This definition, that came thirty years after the first operations, explained the experience gathered by the services and specialized agencies of the United States in their actions against our peoples. Many “non-governmental” institutions (NGOs) have emerged in the public arena for such purposes. Among them, the National Endowment for Democracy (NED), the International Republican Institute (IRI), together with the arch-reactionary “Heritage Foundation” occupy a privileged place. They manufacture articles, campaigns, images of people and everything imaginable to achieve their aims: to confuse, deceive, divert. Moreover, in each US embassy a section –be it the CIA, the USIA or other specialized agency– is in charge of dealing with the mass media and media campaigns.
Every day in the capitalist press, or in other innovative means, (including the Internet), one can find news, discussions or opinion articles concerning political, social, labor or other conflicts with critical tones. With apparent neutrality they pass judgment on this or that situation, or the performance of a given political personality, or of any social sphere, with the covert intention of molding or creating a certain state of mind. So, day after day, information accumulates in our psyches that later become criteria, states of mind, adverse opinions and contradictions which are intended to act upon, modify or even change a given scenario. That is precisely what specialists have called “psychological warfare”. Its political and ideological aims are obvious.
While writing this, I recall images of that great US film Wag the Dog, with Robert de Niro and Dustin Hoffman, in which a US president, troubled by the scandal caused by a love affair close to his re-election hires a Hollywood producer to fabricate a nonexistent war and produce heroes to divert the public’s attention. That is the purpose: to make believe, to win hearts and minds for something that simply doesn’t exist. Consequently, the aim of “psychological warfare” campaigns is to break down a society, discredit its leaders, institutions and vanguard organizations, sow doubt, distrust and politically subvert its target area, soften it, dismantle it and then take it over.
Today, new ways have been developed and since the collapse of the European socialist camp, so-called “soft coups” and “popular rebellions” emerged stimulated by external ideological centers to overthrow an existing government, with support from international media agencies of information. The use of factual powers has been added, as in the cases of Honduras, Paraguay and Brazil, or the campaigns of shortages and discredit in Venezuela, all of them aimed at eroding local and international public opinion in order to bring about the desired government change.
Thus, psychological warfare is essentially a premeditated, external action with an ideological purpose that combines clandestine and conventional methods. These can resort even in a political crime as was the case of the indigenous leader Berta Caceres, recently murdered in Honduras for her struggle in defense of the land of their ancestors. Ideological struggle is the battle of ideas to which Fidel called us; one that we must fight against all forms of “psychological warfare”, ideological penetration, or whatever name it takes. It is a concept that extends to all forms of thought, to every existing political, cultural, philosophical, economic and social current. It is the concept that sets the patterns of a given socioeconomic system and from which all actions in those areas derive.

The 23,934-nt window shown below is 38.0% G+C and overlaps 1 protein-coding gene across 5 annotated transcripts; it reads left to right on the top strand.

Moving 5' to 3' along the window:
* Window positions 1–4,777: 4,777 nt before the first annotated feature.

The dissemination of socialist ideas, the study of Marxism-Leninism and, in our case, the profound study of Marti and Fidel, allows ideas to be expounded and examples to be contrasted. These allow us to persuade, discuss, propose and achieve a more just and equitable society. Revolutionary ideological activity cannot be schematic or dogmatic and must know what the central themes of psychological warfare are. These must be taken into account when planning ideological actions which, of course, pursue more comprehensive goals, since they expose the most advanced social ideas of our era. These actions will require the support of our media, political and mass organizations. These are indispensable channels for dialogue with the people in order to persuade and convince them of our truths and reasons.
In short, we must discuss, think and analyze more and use all possible spaces, which also include the study and research centers of the ideas of Marti and Che Guevara, as well as our military, cultural, political and economic thought. And we must especially delve into the political and social thinking of Fidel Castro, where we can find the most noble and solidarity causes undertaken by our people for more than half a century.
The press and audiovisual media, like all political and social organizations in the country, must play a fundamental role in this struggle through criticism, exposure of our realities and the mistakes that have been made. They must also reflect on the profound changes that the revolution has introduced in our society, which went from being an example of consumerism, to one of profound solidarity and internationalism. Those are our best values, which convince and persuade, the ones we need to face the new battles: the ones that are present in the daily lives of all Cubans.
Division General (ret.), former head of Cuban intelligence services. Author of several books on the intelligence services of the US against Cuba and has investigated the assassination of John F. Kennedy from the Cuban viewpoint.